What should be done with a Rooster who is repeatedly attacking its human care taker?
Beyond being an early morning alarm clock, a Rooster does have other functions, one of which is to protect it’s flock from would be daytime predators like hawks, rodents, cats, dogs or whatever else. You see, chicken nor roosters can see at night without light so otherwise, the rooster can only protect during the day. Perhaps that is why as soon as the day breaks he makes his presence known.
Lately, as soon as Roosty, as affectionately named by Reshama is released from the pen, he goes on the attack. That might be okay if he weren’t attacking his bigger, stronger and not to mention hungry human custodian. As soon as Reshama starts collecting the eggs, Roosty charges towards her very aggressively. Is he telling us that he doesn’t want us in the coop taking his girls’ eggs? Maybe, but when I collect eggs why doesn’t he charge me? Sometimes when Reshama is not near the pen nor the eggs, he targets her and boldly goes where no rooster should go. Perhaps her shrieks can be heard across the farm, sorry partner. But in her defense, Roosty can be intimidating when he stands at attention, flairs his neck feathers and darts towards you faster than you’re expecting. In fact, I have recently started standing on guard as she collects to prevent any surprise attacks.
Today however, Roosty has gotten feisty one too many times. I usually let him knows who’s boss but today he didn’t seem to care. He didn’t care about my size, stature nor my fearlessness and charged towards me, not once but twice! Oh no he didn’t! Well, yes. Yes, he did! I quickly put my boot in his face but luckily there was no run-in between the two. As I resumed a normal stance he tried it again. Where was Reshama to see that he wasn’t just picking on her, but that he was an equal opportunity annoyance? This time I took up arms. I grabbed the rake and charged him, chasing him far into the orchard. The nerve of him! I don’t even eat yardbird, but I know plenty who do.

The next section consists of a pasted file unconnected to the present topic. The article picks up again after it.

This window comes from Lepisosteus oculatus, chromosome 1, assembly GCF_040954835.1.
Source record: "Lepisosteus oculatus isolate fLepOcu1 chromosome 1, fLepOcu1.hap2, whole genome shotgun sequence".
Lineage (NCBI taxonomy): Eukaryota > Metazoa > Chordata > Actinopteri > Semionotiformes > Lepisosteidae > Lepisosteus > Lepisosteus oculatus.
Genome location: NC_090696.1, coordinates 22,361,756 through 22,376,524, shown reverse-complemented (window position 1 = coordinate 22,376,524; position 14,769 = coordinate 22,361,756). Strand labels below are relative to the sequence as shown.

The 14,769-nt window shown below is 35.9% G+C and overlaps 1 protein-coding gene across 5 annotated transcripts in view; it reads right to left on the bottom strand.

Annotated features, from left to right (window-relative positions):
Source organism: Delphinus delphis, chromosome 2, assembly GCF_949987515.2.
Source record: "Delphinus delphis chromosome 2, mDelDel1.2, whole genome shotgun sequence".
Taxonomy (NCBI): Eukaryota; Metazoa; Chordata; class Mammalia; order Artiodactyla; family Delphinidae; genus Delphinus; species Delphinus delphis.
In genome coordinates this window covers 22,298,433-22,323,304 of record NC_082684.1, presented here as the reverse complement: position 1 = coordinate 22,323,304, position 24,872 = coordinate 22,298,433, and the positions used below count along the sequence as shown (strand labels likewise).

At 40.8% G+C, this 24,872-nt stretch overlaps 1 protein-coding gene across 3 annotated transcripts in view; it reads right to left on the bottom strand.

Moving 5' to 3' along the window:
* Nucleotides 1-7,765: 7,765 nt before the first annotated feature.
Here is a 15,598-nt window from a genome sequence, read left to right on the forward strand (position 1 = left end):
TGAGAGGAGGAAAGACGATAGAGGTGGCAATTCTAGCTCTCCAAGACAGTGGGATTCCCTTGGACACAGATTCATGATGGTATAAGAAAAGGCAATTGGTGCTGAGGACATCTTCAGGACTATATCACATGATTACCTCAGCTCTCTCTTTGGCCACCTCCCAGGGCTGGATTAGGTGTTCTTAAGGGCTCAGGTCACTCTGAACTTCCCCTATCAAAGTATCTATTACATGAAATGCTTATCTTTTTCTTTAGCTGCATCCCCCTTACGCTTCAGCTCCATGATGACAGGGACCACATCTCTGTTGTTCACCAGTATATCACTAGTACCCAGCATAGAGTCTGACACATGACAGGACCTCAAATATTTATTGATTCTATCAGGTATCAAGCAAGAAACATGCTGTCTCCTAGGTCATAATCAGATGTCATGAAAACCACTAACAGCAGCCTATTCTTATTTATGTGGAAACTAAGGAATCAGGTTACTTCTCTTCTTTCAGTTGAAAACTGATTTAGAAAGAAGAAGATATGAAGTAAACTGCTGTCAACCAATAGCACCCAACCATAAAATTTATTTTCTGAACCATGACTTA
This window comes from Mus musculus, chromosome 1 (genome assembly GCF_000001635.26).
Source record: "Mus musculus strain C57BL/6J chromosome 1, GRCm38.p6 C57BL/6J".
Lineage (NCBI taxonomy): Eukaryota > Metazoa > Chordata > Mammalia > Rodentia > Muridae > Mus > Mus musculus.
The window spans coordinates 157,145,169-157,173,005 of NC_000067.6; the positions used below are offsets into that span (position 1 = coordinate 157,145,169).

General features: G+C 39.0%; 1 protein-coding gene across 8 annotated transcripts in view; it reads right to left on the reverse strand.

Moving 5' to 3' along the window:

If the culling should start soon, I nominate him, who we have lost our affection for. I don’t even eat yard-bird, but I know plenty who do!
Muslims if physically able, are obligated to fast during the month of Ramadan, which is the name of the ninth month of the Islamic lunar calendar. The lunar calendar has 12 months like it’s solar counterpart Gregorian calendar however, being based on the phases of the moon. Each month having approximately 29 days makes this calendar 10 or 11 days shy of the solar calendar. With each year Ramadan arrives 10 or so days earlier than the last, and when it falls in the intense heat and long days of summer the practice of abstaining from food, water, arguing or becoming angry, is in my opinion most challenging yet most rewarding.
As you might imagine, fasting can make one quiet and deeply reflective. During one of these treasured moments the thought came to me that the farm(Sarvodaya) was an equalizer. From the least educated to the highly educated, little means to the comfortable, from the disadvantaged to the privileged, we all have an equal exchange on the farm during this training. No matter the status or station in life, each of us must labor in order to receive the fruits of our labor. In this case, the fruit is the skill set of farming. Likened unto Ramadan, farming is a skill that requires discipline that is challenging yet rewarding.